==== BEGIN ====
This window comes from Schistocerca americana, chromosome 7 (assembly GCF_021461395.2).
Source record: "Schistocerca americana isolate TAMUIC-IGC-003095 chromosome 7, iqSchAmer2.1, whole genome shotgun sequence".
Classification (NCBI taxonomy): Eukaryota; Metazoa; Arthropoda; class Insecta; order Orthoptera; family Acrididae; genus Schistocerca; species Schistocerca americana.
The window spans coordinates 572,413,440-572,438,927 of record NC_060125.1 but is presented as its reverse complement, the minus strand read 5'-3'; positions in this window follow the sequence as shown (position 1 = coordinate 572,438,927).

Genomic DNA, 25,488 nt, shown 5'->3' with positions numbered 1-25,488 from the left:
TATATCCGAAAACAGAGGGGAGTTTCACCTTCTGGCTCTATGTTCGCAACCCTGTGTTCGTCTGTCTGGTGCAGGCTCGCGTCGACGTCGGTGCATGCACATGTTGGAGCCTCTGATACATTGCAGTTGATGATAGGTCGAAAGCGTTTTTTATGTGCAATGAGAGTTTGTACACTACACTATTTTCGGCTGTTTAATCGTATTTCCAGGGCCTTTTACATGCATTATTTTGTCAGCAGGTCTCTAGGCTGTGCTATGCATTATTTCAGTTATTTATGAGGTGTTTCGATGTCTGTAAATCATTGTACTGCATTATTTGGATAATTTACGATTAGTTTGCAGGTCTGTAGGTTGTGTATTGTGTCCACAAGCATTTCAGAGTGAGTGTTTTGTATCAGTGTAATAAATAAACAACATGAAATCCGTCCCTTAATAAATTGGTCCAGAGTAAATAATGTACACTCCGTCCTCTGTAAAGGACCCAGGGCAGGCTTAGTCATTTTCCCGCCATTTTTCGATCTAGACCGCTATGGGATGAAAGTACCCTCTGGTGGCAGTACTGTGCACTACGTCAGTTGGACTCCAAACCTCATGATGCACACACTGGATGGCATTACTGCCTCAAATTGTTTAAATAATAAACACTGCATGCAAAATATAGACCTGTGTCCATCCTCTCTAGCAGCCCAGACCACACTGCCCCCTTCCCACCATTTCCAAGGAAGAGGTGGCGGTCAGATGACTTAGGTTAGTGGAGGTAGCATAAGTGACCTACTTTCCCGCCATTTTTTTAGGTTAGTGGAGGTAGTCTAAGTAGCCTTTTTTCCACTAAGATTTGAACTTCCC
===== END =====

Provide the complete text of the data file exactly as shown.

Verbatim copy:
This window comes from Schistocerca americana, chromosome 7 (assembly GCF_021461395.2).
Source record: "Schistocerca americana isolate TAMUIC-IGC-003095 chromosome 7, iqSchAmer2.1, whole genome shotgun sequence".
Classification (NCBI taxonomy): Eukaryota; Metazoa; Arthropoda; class Insecta; order Orthoptera; family Acrididae; genus Schistocerca; species Schistocerca americana.
The window spans coordinates 572,413,440-572,438,927 of record NC_060125.1 but is presented as its reverse complement, the minus strand read 5'-3'; positions in this window follow the sequence as shown (position 1 = coordinate 572,438,927).

Genomic DNA, 25,488 nt, shown 5'->3' with positions numbered 1-25,488 from the left:
TATATCCGAAAACAGAGGGGAGTTTCACCTTCTGGCTCTATGTTCGCAACCCTGTGTTCGTCTGTCTGGTGCAGGCTCGCGTCGACGTCGGTGCATGCACATGTTGGAGCCTCTGATACATTGCAGTTGATGATAGGTCGAAAGCGTTTTTTATGTGCAATGAGAGTTTGTACACTACACTATTTTCGGCTGTTTAATCGTATTTCCAGGGCCTTTTACATGCATTATTTTGTCAGCAGGTCTCTAGGCTGTGCTATGCATTATTTCAGTTATTTATGAGGTGTTTCGATGTCTGTAAATCATTGTACTGCATTATTTGGATAATTTACGATTAGTTTGCAGGTCTGTAGGTTGTGTATTGTGTCCACAAGCATTTCAGAGTGAGTGTTTTGTATCAGTGTAATAAATAAACAACATGAAATCCGTCCCTTAATAAATTGGTCCAGAGTAAATAATGTACACTCCGTCCTCTGTAAAGGACCCAGGGCAGGCTTAGTCATTTTCCCGCCATTTTTCGATCTAGACCGCTATGGGATGAAAGTACCCTCTGGTGGCAGTACTGTGCACTACGTCAGTTGGACTCCAAACCTCATGATGCACACACTGGATGGCATTACTGCCTCAAATTGTTTAAATAATAAACACTGCATGCAAAATATAGACCTGTGTCCATCCTCTCTAGCAGCCCAGACCACACTGCCCCCTTCCCACCATTTCCAAGGAAGAGGTGGCGGTCAGATGACTTAGGTTAGTGGAGGTAGCATAAGTGACCTACTTTCCCGCCATTTTTTTAGGTTAGTGGAGGTAGTCTAAGTAGCCTTTTTTCCACTAAGATTTGAACTTCCC